Home Business & TechEconomy Rwanda Consumer Price Index Up By 3.1 Percent

Rwanda Consumer Price Index Up By 3.1 Percent

by Daniel Sabiiti
4:15 pm

Vegetable traders attending to their stalls at a market in Kigali

The National Institute of Statistics Rwanda (NISR) has released updated information indicating an increase in consumer prices in urban areas compared to the rural ones.

The report released February 10, 2024 showed that the urban Consumer Price Index (CPI) increased by 5% on annual basis (January 2024 compared to January 2023) and it decreased by 0.1% on monthly basis (January 2024 to December 2023).

The overall Rwanda CPI increased by 3.1% on annual basis and it decreased by 0.9% on monthly basis.

This is increase is commonly seen in Non-alcoholic beverages, meat, milk cheese and eggs Alcoholic beverages tobacco and narcotics, Clothing and footwear, Housing water, electricity, gas and other fuels.

Beef prices have recently gone high.

NISR reported that the annual average inflation rate between January 2024 and January 2023 was 12.7% and the annual average underlying inflation rate standing at 8.8%.

The underlying inflation rate (excluding fresh food and energy) increased by 5.4 percent when compared to January 2023 and it increased by 0.4 percent when compared to December 2023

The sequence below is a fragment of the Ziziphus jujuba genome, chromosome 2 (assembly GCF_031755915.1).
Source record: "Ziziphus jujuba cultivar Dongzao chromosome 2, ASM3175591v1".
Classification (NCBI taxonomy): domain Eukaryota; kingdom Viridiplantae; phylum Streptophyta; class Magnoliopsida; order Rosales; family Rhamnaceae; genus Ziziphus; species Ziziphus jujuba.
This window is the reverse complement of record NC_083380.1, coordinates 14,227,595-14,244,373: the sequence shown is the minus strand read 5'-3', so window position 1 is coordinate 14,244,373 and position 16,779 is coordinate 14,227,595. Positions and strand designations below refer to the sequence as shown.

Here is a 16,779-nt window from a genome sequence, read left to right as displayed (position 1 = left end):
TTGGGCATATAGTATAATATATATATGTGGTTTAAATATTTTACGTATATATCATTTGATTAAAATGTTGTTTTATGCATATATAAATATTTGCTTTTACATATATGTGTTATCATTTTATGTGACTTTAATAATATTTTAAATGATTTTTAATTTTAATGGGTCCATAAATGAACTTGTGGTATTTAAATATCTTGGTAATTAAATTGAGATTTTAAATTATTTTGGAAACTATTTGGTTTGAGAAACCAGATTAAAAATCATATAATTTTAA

However Central Bank Governor, John Rwangombwa had last year said that the Inflation development (projections) show that headline inflation is expected to drop below 12.3% to 7.6% by the end of the fourth quarter (2023) and further drop to 5% next year.

“That course will depend on how agriculture performs,” Rwangobwa said and explained that the reason why Rwanda’s inflation remains at a double digit is because of the high inflation in fresh food which still remains high despite a significant reduction.

The ministry of agriculture recently announced that they plan to increase on the cultivated land and productivity but also increase on agriculture inputs and subsidies to curb down some of the causes of inflation pressure on food prices.

Farmers deliver bags of Irish potatoes at a collection center waiting for traders

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